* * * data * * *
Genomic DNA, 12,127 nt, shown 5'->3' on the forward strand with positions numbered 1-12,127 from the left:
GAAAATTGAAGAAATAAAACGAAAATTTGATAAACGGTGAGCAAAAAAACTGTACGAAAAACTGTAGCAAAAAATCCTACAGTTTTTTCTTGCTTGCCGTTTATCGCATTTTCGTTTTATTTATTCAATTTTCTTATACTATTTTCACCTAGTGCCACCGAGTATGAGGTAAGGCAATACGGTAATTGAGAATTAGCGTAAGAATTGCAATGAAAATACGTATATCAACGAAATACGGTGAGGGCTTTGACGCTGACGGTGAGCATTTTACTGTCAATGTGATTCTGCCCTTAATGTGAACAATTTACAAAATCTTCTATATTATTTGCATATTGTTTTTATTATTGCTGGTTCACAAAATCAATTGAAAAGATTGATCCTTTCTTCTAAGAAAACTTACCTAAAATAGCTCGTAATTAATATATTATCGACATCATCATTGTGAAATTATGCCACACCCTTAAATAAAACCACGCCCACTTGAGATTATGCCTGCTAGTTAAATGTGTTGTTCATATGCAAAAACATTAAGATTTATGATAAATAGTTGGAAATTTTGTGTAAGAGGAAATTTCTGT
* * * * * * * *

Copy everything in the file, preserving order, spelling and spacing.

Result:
Genomic DNA, 12,127 nt, shown 5'->3' on the forward strand with positions numbered 1-12,127 from the left:
GAAAATTGAAGAAATAAAACGAAAATTTGATAAACGGTGAGCAAAAAAACTGTACGAAAAACTGTAGCAAAAAATCCTACAGTTTTTTCTTGCTTGCCGTTTATCGCATTTTCGTTTTATTTATTCAATTTTCTTATACTATTTTCACCTAGTGCCACCGAGTATGAGGTAAGGCAATACGGTAATTGAGAATTAGCGTAAGAATTGCAATGAAAATACGTATATCAACGAAATACGGTGAGGGCTTTGACGCTGACGGTGAGCATTTTACTGTCAATGTGATTCTGCCCTTAATGTGAACAATTTACAAAATCTTCTATATTATTTGCATATTGTTTTTATTATTGCTGGTTCACAAAATCAATTGAAAAGATTGATCCTTTCTTCTAAGAAAACTTACCTAAAATAGCTCGTAATTAATATATTATCGACATCATCATTGTGAAATTATGCCACACCCTTAAATAAAACCACGCCCACTTGAGATTATGCCTGCTAGTTAAATGTGTTGTTCATATGCAAAAACATTAAGATTTATGATAAATAGTTGGAAATTTTGTGTAAGAGGAAATTTCTGT